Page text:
Dutch singer/songwriter Maarten Swaan founded his band Melou in 2005 after meeting American Annie Goodchild in Guatemala. Since then both the band and Swaan's reputation has grown. Swaan has recently released his third studio album Voices.
What do you like about the music scene in Barcelona? I’m with this label Whatabout Music, owned by Dave Bianchi and for the past seven years the label has built a platform with 55 or 60 bands and over 80 CDs. All of these musicians on the label are friends. It’s like one big music community around this label. Within it there are so many different styles of music—it goes from rock to jazz to world music, African, South American, Argentinean folk rock to Japanese flute. It’s such a big mix of everything. This is especially what I like about Barcelona because you can record all these different bands and all these different types of music and it’s because everything is in Barcelona. Barcelona is basically a place where so many people from around the world come together, no matter what they do. It also means that so many different musicians from all over the world gather here. They always seem to find each other; it’s amazing what beautiful things come out of it. I don’t tend to go to [see] the very big named bands; I like the smaller, more intimate gigs; the special ones.
What changes have you experienced in the music scene since moving here? It’s become more difficult to play. When I first arrived three years ago, you were paid to play, but now you basically have to pay to play somewhere; [this is] the change that I really don’t like. People assume that music is like a hobby… but for me, music is my life. It’s a little bit sad that it’s been so hard for music to grow and thrive. Everything is so much more tied up; you need a permit to play on the streets, bars close down because of neighbour complaints. I find it hard to get shows, and even if you get them, it’s hard to get the support. [It’s] an obstacle you have to face, that you have to deal with.
Are there any local bands you are interested in? There are many bands that I’m a big fan of within the Whatabout label, for instance: Amanda Jayne, an American song-writer who has lived here for about 10 years; Iluminata, who I have played with. I’m not usually a big fan of Catalan music, but his music is very special; there is Tal Ben Ari, an Israeli singer who has just released an album, she also works closely with Mû who is an amazing African singer. A huge man with dreadlocks, you are overwhelmed when you see him, and even more so when he begins to sing. The label is like one big family, so you have a lot of crossover, a lot of collaboration between the musicians and bands. We play together and help each other on CDs. You get influenced by your surroundings, particularly if there is a variety of sounds.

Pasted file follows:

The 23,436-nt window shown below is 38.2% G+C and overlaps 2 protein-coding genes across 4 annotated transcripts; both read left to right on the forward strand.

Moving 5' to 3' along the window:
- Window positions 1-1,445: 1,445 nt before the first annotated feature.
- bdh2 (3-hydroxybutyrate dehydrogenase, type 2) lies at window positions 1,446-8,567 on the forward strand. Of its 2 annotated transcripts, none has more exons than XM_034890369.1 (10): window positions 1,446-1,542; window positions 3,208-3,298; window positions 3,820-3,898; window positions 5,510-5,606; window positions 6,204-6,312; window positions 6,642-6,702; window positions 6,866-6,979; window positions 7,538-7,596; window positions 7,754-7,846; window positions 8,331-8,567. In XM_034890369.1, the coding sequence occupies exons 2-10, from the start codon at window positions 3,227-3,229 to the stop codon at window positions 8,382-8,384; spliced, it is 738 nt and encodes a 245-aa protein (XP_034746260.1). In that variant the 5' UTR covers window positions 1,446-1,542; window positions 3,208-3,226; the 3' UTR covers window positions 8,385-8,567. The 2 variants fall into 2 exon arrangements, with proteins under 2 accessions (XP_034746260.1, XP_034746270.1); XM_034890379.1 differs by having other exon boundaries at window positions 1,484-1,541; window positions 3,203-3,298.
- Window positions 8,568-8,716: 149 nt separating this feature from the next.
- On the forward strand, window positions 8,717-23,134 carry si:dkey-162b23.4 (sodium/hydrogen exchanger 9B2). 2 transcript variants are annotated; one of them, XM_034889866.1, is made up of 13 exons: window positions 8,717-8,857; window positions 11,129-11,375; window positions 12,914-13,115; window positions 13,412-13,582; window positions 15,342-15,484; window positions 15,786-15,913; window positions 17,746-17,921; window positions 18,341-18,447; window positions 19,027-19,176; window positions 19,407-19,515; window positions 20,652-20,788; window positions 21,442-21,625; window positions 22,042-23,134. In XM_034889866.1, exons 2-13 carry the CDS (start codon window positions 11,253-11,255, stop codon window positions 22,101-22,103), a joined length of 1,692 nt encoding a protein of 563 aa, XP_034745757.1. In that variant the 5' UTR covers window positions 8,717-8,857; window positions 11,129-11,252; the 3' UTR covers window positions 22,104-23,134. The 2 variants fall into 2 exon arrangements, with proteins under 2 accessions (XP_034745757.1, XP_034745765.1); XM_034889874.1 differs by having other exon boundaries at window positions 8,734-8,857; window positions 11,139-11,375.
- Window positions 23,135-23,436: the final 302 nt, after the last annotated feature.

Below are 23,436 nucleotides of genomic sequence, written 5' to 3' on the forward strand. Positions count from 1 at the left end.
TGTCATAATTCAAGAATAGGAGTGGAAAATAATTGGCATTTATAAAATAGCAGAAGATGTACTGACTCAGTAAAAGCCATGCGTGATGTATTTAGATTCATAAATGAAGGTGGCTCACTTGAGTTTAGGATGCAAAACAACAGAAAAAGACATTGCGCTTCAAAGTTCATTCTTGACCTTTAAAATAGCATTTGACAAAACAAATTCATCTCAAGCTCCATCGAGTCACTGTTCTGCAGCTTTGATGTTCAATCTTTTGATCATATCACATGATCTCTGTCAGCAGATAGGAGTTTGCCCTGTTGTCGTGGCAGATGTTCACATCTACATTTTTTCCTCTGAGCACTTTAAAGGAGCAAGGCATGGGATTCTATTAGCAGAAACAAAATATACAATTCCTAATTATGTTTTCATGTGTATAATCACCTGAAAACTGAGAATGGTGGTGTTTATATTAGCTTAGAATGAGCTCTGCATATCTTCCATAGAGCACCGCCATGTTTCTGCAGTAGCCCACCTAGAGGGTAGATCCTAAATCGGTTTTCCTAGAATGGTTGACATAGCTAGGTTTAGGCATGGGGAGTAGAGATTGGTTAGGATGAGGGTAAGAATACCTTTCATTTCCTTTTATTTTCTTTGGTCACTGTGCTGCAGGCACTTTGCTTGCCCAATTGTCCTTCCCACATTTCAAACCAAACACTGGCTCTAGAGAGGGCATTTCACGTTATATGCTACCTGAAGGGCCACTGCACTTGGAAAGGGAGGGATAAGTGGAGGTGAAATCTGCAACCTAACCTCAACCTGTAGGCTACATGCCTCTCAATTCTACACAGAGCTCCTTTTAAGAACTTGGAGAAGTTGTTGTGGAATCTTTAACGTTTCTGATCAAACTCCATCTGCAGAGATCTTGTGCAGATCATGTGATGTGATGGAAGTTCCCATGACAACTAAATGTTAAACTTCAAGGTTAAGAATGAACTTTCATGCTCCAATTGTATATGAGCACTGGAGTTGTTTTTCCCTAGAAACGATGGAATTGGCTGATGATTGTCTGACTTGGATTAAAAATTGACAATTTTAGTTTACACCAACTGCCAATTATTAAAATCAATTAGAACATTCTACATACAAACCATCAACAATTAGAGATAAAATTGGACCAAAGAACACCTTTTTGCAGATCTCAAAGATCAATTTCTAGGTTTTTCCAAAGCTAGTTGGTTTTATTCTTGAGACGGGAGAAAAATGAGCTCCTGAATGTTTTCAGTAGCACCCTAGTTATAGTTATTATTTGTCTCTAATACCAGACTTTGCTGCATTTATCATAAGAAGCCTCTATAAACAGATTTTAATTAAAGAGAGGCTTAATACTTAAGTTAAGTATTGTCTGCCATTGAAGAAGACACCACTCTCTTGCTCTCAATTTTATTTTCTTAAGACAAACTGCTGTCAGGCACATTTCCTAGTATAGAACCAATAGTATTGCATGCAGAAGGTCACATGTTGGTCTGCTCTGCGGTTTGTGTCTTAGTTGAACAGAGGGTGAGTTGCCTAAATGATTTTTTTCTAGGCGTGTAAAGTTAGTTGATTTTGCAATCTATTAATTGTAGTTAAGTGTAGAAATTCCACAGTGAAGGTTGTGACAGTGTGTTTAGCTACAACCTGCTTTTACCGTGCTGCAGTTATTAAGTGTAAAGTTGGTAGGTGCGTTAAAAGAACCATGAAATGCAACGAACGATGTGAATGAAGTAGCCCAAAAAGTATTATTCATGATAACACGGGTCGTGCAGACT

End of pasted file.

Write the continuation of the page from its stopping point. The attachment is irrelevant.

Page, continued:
You have just released your third solo album and you are working with Melou. What is your next project? We have just released a double album. I wanted to record a new album, but I also wanted to record a new EP with Melou because after the band broke up, Annie Goodhild (lead singer of Melou) went to New York and I came to Barcelona. A little over a year ago, we started working together and slowly writing again and we came up with a couple of songs that I wanted to record with my album, and so what I did was make two albums in one. So there is an album of Maarten Swaan with 10 songs, and an EP from Goodhild with four new songs. We are both working together now. We did a double release and a double tour. For example, in the Hard Rock Café, we are performing both albums: I do my songs, then we switch to Annie’s part.
After working with Melou on this album, are you looking to do more solo work? Honestly, Melou right now is basically my band with Annie as the singer, so it’s a different style of music, but it works very well together. I am very excited to keep working with her and writing more songs. We just need to get into the vibe again. We are both excited about playing together again and about writing together again. Right now we are trying to work with the two projects together.
Could you sum up your music in three words? Folk, rock, psychedelic. The psychedelic part is Seventies psychedelic. We try to do a little bit more with electronic sound, Radiohead-ish. There is definitely a little bit of movement within it, but I like to move in different directions and try different things.
What are your favourite spots in Barcelona? To dance I like Marula, especially when they have the good old Seventies music [like] James Brown. I also like to go to nunArt in Gràcia. It’s an art society in an old monasterio. It’s a space where they have a lot of art, every Saturday there is a concert, or at least a performance. It’s a place run by artists, for artists. There are a lot of creative things going on there. They have an awesome festival in the summer called the nunOff festival. Actually, this is where we released the album. They have two weeks straight, performances every night. Music, dance, theatre: everything together in the courtyard of the monasterio.
How long are you planning to stay in Barcelona? I have no plans to change, but if anything comes my way, I’m very open. I’m not stuck anywhere, right now I have just lived here for three years because things are going well, so I have no reason to really change. If something comes up, I’m OK to go wherever. I tour a lot anyway.
Do you have any gigs outside Barcelona coming up? At the end of December, I’m doing a tour of Catalunya. In February, we are also going to do a tour in Holland with the double project, which is very exciting.
Listen to Like the leaves in Autumn here.